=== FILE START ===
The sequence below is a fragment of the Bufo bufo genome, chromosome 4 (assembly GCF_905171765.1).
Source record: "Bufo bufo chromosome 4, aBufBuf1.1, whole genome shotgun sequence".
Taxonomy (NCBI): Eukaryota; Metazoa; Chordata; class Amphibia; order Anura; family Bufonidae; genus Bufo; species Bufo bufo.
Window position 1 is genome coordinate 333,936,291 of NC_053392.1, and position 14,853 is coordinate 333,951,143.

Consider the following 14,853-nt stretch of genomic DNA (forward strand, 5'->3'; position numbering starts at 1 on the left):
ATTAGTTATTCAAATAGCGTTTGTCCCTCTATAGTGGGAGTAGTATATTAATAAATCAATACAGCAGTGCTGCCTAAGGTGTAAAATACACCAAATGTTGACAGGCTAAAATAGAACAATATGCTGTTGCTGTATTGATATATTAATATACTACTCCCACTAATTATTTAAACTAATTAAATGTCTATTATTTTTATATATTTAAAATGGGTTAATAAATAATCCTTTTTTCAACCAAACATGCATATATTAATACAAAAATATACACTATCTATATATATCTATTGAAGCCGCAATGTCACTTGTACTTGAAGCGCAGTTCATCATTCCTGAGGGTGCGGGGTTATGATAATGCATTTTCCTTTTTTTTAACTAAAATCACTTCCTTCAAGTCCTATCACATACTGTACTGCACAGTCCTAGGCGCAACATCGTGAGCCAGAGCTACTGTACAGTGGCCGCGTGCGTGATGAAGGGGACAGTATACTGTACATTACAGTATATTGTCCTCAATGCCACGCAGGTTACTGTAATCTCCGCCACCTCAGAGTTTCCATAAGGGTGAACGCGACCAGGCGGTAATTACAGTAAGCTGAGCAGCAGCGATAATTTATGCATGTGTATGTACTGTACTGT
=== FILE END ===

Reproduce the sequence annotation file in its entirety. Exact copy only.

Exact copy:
The sequence below is a fragment of the Bufo bufo genome, chromosome 4 (assembly GCF_905171765.1).
Source record: "Bufo bufo chromosome 4, aBufBuf1.1, whole genome shotgun sequence".
Taxonomy (NCBI): Eukaryota; Metazoa; Chordata; class Amphibia; order Anura; family Bufonidae; genus Bufo; species Bufo bufo.
Window position 1 is genome coordinate 333,936,291 of NC_053392.1, and position 14,853 is coordinate 333,951,143.

Consider the following 14,853-nt stretch of genomic DNA (forward strand, 5'->3'; position numbering starts at 1 on the left):
ATTAGTTATTCAAATAGCGTTTGTCCCTCTATAGTGGGAGTAGTATATTAATAAATCAATACAGCAGTGCTGCCTAAGGTGTAAAATACACCAAATGTTGACAGGCTAAAATAGAACAATATGCTGTTGCTGTATTGATATATTAATATACTACTCCCACTAATTATTTAAACTAATTAAATGTCTATTATTTTTATATATTTAAAATGGGTTAATAAATAATCCTTTTTTCAACCAAACATGCATATATTAATACAAAAATATACACTATCTATATATATCTATTGAAGCCGCAATGTCACTTGTACTTGAAGCGCAGTTCATCATTCCTGAGGGTGCGGGGTTATGATAATGCATTTTCCTTTTTTTTAACTAAAATCACTTCCTTCAAGTCCTATCACATACTGTACTGCACAGTCCTAGGCGCAACATCGTGAGCCAGAGCTACTGTACAGTGGCCGCGTGCGTGATGAAGGGGACAGTATACTGTACATTACAGTATATTGTCCTCAATGCCACGCAGGTTACTGTAATCTCCGCCACCTCAGAGTTTCCATAAGGGTGAACGCGACCAGGCGGTAATTACAGTAAGCTGAGCAGCAGCGATAATTTATGCATGTGTATGTACTGTACTGT